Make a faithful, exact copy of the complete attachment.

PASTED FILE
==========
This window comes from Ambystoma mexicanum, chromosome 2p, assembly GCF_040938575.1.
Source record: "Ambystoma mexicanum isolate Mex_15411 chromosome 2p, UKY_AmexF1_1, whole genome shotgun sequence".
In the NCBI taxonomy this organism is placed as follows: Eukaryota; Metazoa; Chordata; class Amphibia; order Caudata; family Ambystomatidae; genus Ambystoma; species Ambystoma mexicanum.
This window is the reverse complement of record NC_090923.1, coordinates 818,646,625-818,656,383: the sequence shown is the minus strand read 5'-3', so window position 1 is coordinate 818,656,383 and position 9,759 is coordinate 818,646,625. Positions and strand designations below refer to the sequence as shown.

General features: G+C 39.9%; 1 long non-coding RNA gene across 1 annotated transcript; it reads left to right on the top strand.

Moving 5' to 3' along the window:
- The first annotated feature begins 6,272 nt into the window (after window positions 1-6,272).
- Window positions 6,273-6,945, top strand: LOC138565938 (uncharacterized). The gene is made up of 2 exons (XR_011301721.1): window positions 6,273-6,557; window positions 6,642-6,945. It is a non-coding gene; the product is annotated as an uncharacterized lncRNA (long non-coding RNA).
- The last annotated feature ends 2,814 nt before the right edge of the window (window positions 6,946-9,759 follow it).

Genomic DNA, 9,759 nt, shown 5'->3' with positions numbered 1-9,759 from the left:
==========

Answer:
This window comes from Ambystoma mexicanum, chromosome 2p, assembly GCF_040938575.1.
Source record: "Ambystoma mexicanum isolate Mex_15411 chromosome 2p, UKY_AmexF1_1, whole genome shotgun sequence".
In the NCBI taxonomy this organism is placed as follows: Eukaryota; Metazoa; Chordata; class Amphibia; order Caudata; family Ambystomatidae; genus Ambystoma; species Ambystoma mexicanum.
This window is the reverse complement of record NC_090923.1, coordinates 818,646,625-818,656,383: the sequence shown is the minus strand read 5'-3', so window position 1 is coordinate 818,656,383 and position 9,759 is coordinate 818,646,625. Positions and strand designations below refer to the sequence as shown.

General features: G+C 39.9%; 1 long non-coding RNA gene across 1 annotated transcript; it reads left to right on the top strand.

Moving 5' to 3' along the window:
- The first annotated feature begins 6,272 nt into the window (after window positions 1-6,272).
- Window positions 6,273-6,945, top strand: LOC138565938 (uncharacterized). The gene is made up of 2 exons (XR_011301721.1): window positions 6,273-6,557; window positions 6,642-6,945. It is a non-coding gene; the product is annotated as an uncharacterized lncRNA (long non-coding RNA).
- The last annotated feature ends 2,814 nt before the right edge of the window (window positions 6,946-9,759 follow it).

Genomic DNA, 9,759 nt, shown 5'->3' with positions numbered 1-9,759 from the left: